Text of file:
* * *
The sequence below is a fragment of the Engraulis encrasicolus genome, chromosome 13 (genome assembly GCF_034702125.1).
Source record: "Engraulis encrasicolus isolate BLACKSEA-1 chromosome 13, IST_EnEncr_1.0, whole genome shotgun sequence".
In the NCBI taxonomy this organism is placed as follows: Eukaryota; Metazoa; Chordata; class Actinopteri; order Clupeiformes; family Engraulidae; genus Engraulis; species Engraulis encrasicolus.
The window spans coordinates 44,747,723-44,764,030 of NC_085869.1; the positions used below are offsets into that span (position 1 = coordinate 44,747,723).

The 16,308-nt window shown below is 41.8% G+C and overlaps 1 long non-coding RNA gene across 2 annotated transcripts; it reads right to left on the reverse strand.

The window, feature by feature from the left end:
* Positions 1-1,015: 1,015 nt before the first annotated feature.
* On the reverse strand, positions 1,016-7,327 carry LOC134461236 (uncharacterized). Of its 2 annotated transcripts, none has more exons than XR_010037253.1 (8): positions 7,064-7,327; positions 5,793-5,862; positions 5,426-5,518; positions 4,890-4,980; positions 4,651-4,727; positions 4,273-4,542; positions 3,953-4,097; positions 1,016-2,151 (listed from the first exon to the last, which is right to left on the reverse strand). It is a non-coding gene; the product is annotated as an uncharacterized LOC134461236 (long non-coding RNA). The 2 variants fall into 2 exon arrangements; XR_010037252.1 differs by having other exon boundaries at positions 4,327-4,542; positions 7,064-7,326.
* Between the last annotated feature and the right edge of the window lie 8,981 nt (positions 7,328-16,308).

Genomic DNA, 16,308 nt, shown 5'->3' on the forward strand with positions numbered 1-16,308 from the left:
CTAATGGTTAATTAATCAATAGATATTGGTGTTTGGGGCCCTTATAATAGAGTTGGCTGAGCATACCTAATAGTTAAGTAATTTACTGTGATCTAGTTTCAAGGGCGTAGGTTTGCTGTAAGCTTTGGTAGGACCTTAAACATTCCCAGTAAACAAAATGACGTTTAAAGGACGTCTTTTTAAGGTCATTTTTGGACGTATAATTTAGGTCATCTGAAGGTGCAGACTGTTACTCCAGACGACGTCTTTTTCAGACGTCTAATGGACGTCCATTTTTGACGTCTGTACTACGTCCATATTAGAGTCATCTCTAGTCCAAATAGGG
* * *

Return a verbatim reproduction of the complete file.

The sequence below is a fragment of the Engraulis encrasicolus genome, chromosome 13 (genome assembly GCF_034702125.1).
Source record: "Engraulis encrasicolus isolate BLACKSEA-1 chromosome 13, IST_EnEncr_1.0, whole genome shotgun sequence".
In the NCBI taxonomy this organism is placed as follows: Eukaryota; Metazoa; Chordata; class Actinopteri; order Clupeiformes; family Engraulidae; genus Engraulis; species Engraulis encrasicolus.
The window spans coordinates 44,747,723-44,764,030 of NC_085869.1; the positions used below are offsets into that span (position 1 = coordinate 44,747,723).

The 16,308-nt window shown below is 41.8% G+C and overlaps 1 long non-coding RNA gene across 2 annotated transcripts; it reads right to left on the reverse strand.

The window, feature by feature from the left end:
* Positions 1-1,015: 1,015 nt before the first annotated feature.
* On the reverse strand, positions 1,016-7,327 carry LOC134461236 (uncharacterized). Of its 2 annotated transcripts, none has more exons than XR_010037253.1 (8): positions 7,064-7,327; positions 5,793-5,862; positions 5,426-5,518; positions 4,890-4,980; positions 4,651-4,727; positions 4,273-4,542; positions 3,953-4,097; positions 1,016-2,151 (listed from the first exon to the last, which is right to left on the reverse strand). It is a non-coding gene; the product is annotated as an uncharacterized LOC134461236 (long non-coding RNA). The 2 variants fall into 2 exon arrangements; XR_010037252.1 differs by having other exon boundaries at positions 4,327-4,542; positions 7,064-7,326.
* Between the last annotated feature and the right edge of the window lie 8,981 nt (positions 7,328-16,308).

Genomic DNA, 16,308 nt, shown 5'->3' on the forward strand with positions numbered 1-16,308 from the left:
CTAATGGTTAATTAATCAATAGATATTGGTGTTTGGGGCCCTTATAATAGAGTTGGCTGAGCATACCTAATAGTTAAGTAATTTACTGTGATCTAGTTTCAAGGGCGTAGGTTTGCTGTAAGCTTTGGTAGGACCTTAAACATTCCCAGTAAACAAAATGACGTTTAAAGGACGTCTTTTTAAGGTCATTTTTGGACGTATAATTTAGGTCATCTGAAGGTGCAGACTGTTACTCCAGACGACGTCTTTTTCAGACGTCTAATGGACGTCCATTTTTGACGTCTGTACTACGTCCATATTAGAGTCATCTCTAGTCCAAATAGGG